Looking back: How Labor Day became a national holiday
High winds bulow the American flag flying over Rio Norte Junior High School in Valencia on Friday, Dec. 2, 2016. Dan Watson/Signal
By Skylar Barti
Monday, September 3rd, 2018

For over a century, Americans have celebrated the first Monday of September as Labor Day, though the celebrations of today differ from when the holiday was first observed.

During America’s industrial revolution, workers would punch in 12-hour shifts, seven days a week in often physically demanding careers. Even children were employed to do jobs that didn’t pay very much. This led to a march on New York City Hall ending in a large picnic uptown on Sept. 5, 1882, according to articles of the era from The New York Times with the headline “Working Men on Parade.”

The holiday sprung into recognition through various city ordinances that were passed between 1885-86, according the U.S. Department of Labor. These ordinances spread fast until June 28, 1894, Congress passed an act to officially declare the first Monday of each September to be called “Labor Day.”

Today, people across the country and here in Santa Clarita use the day to travel or enjoy the three-day weekend, as Labor Day is considered a bank holiday. When the holiday was first observed, outliners of the holiday proposed it should be celebrated with a street parade to exhibit to the people “the strength and esprit de corps of the trade and labor organizations,” according to the DOL website.

Over the years, the way in which the holiday has been celebrated has changed as much as the country has. While many cities still host parades, others have ended the practice, including those in large industrial centers, according to the DOL website.

Changes have shifted Labor Day to focus on proclamations made by leading union officials, industrialists, educators and government officials. But the celebration of remembering traditional ideals of economic and political democracy still remain.

“I think Labor Day is something well beyond the end of summer and barbecues,” said City Councilmember Cameron Smyth. “It’s a great way to appreciate all the men and women who have worked to make this country what it is. It’s appropriate, quintessentially American.”

The city of Santa Clarita doesn’t host any events that recognize the holiday; however, the city does display American flags hanging from light poles on major roads of the city, according to city communications manager Carrie Lujan.

About the author

Skylar Barti

Skylar Barti

Skylar currently works for The Signal as a staff writer. Before working for the The Signal he was a student and senior producer for College of the Canyons Cougar News.

High winds bulow the American flag flying over Rio Norte Junior High School in Valencia on Friday, Dec. 2, 2016. Dan Watson/Signal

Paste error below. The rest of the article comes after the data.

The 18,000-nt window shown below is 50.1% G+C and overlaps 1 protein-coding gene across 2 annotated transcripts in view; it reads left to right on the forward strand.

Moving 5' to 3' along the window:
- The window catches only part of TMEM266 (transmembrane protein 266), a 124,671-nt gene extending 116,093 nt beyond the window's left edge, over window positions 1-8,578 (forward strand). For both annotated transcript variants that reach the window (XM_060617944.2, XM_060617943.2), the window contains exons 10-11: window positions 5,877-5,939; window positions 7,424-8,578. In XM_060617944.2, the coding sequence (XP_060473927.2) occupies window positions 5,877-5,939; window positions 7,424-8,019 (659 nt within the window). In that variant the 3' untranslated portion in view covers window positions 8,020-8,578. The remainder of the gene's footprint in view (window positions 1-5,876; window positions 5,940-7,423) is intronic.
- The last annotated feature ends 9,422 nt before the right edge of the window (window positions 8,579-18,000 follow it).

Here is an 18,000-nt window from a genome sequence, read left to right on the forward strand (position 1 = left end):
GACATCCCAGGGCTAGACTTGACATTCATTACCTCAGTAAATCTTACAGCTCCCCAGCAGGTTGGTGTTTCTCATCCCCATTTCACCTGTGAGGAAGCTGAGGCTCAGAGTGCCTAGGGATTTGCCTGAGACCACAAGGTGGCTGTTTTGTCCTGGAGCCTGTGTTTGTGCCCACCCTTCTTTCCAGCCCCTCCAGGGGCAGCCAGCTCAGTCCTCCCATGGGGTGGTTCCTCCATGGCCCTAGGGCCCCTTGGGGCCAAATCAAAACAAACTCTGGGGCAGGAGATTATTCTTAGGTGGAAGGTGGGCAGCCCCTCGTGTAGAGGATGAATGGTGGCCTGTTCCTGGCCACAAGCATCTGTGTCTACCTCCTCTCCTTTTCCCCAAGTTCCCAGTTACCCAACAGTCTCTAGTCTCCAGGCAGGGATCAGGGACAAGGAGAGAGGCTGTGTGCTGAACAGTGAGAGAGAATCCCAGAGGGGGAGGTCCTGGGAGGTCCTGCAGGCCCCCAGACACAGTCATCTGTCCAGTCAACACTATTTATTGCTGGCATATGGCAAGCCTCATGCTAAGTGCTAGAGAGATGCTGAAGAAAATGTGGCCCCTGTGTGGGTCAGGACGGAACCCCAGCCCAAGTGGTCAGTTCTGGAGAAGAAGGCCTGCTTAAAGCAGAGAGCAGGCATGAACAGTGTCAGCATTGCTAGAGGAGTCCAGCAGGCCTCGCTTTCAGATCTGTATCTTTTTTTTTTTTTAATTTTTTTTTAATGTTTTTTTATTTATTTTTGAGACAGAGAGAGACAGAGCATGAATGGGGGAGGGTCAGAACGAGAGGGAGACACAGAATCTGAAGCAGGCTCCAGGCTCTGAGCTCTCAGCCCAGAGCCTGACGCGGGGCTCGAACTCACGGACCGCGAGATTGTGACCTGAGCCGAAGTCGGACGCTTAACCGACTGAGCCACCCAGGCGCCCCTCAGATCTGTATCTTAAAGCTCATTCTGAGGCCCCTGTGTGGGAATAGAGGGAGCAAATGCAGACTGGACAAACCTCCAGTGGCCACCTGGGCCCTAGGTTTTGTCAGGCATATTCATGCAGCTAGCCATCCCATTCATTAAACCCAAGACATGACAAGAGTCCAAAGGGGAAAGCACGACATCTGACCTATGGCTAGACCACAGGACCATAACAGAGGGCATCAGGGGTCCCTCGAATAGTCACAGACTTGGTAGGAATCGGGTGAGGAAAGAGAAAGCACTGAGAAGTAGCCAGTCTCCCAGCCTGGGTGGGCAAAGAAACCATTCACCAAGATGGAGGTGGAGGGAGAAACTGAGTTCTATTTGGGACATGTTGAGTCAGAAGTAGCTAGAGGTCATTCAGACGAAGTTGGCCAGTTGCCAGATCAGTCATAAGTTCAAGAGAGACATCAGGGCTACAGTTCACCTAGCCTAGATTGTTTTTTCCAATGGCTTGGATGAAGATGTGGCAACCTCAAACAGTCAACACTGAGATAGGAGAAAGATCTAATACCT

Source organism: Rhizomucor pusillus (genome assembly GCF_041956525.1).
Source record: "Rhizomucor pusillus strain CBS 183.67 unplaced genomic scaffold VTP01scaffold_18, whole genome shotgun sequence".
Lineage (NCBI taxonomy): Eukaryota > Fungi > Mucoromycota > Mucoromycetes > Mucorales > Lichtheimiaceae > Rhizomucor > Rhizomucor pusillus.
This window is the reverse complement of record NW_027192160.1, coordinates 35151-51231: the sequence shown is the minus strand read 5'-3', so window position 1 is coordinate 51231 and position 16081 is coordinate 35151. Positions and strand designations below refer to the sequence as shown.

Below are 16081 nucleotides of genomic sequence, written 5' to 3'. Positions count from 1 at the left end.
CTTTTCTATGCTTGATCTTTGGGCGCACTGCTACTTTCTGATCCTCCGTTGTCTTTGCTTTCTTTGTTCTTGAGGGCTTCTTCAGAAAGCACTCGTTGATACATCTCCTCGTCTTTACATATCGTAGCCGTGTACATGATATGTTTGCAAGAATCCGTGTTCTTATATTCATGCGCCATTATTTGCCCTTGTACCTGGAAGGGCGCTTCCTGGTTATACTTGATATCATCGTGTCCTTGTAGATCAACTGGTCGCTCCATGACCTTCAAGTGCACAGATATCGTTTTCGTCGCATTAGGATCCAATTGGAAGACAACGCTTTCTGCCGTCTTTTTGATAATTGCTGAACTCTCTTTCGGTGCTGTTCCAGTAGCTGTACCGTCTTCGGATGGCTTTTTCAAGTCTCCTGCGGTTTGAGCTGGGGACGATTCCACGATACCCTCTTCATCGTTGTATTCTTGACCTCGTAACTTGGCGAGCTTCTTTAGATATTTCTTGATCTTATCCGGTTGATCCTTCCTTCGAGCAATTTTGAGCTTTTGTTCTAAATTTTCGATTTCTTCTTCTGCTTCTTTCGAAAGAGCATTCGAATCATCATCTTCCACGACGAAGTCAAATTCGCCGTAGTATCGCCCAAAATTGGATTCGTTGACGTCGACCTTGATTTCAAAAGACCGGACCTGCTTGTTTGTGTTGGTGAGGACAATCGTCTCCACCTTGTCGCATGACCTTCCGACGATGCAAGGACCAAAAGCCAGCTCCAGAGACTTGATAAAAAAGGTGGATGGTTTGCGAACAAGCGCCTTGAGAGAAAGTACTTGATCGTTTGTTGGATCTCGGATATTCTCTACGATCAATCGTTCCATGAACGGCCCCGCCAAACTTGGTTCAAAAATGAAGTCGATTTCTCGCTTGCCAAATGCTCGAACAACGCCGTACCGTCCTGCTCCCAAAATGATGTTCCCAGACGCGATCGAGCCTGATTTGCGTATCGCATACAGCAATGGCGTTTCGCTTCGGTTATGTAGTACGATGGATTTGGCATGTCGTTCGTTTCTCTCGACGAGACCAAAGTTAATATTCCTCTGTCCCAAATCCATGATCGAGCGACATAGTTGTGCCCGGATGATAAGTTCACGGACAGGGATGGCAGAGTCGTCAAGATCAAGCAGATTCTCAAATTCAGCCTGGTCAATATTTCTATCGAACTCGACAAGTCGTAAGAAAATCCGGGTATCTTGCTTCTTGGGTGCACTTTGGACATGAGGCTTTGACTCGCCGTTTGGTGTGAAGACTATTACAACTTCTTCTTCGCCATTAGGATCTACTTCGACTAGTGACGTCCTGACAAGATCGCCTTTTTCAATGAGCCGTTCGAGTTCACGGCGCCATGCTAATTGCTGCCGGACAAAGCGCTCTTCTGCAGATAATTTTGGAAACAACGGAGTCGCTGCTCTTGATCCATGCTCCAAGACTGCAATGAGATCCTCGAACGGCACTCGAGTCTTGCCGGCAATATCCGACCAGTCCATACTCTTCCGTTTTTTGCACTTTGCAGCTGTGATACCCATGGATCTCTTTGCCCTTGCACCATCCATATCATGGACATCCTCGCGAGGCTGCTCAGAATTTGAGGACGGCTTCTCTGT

Looking back: How Labor Day became a national holiday

For over a century, Americans have celebrated the first Monday of September as Labor Day, though the celebrations of today differ from when the holiday was first observed.

During America’s industrial revolution, workers would punch in 12-hour shifts, seven days a week in often physically demanding careers. Even children were employed to do jobs that didn’t pay very much. This led to a march on New York City Hall ending in a large picnic uptown on Sept. 5, 1882, according to articles of the era from The New York Times with the headline “Working Men on Parade.”

The holiday sprung into recognition through various city ordinances that were passed between 1885-86, according the U.S. Department of Labor. These ordinances spread fast until June 28, 1894, Congress passed an act to officially declare the first Monday of each September to be called “Labor Day.”

Today, people across the country and here in Santa Clarita use the day to travel or enjoy the three-day weekend, as Labor Day is considered a bank holiday. When the holiday was first observed, outliners of the holiday proposed it should be celebrated with a street parade to exhibit to the people “the strength and esprit de corps of the trade and labor organizations,” according to the DOL website.

Over the years, the way in which the holiday has been celebrated has changed as much as the country has. While many cities still host parades, others have ended the practice, including those in large industrial centers, according to the DOL website.

Changes have shifted Labor Day to focus on proclamations made by leading union officials, industrialists, educators and government officials. But the celebration of remembering traditional ideals of economic and political democracy still remain.

“I think Labor Day is something well beyond the end of summer and barbecues,” said City Councilmember Cameron Smyth. “It’s a great way to appreciate all the men and women who have worked to make this country what it is. It’s appropriate, quintessentially American.”

The city of Santa Clarita doesn’t host any events that recognize the holiday; however, the city does display American flags hanging from light poles on major roads of the city, according to city communications manager Carrie Lujan.

About the author

Skylar Barti

Skylar Barti

Skylar currently works for The Signal as a staff writer. Before working for the The Signal he was a student and senior producer for College of the Canyons Cougar News.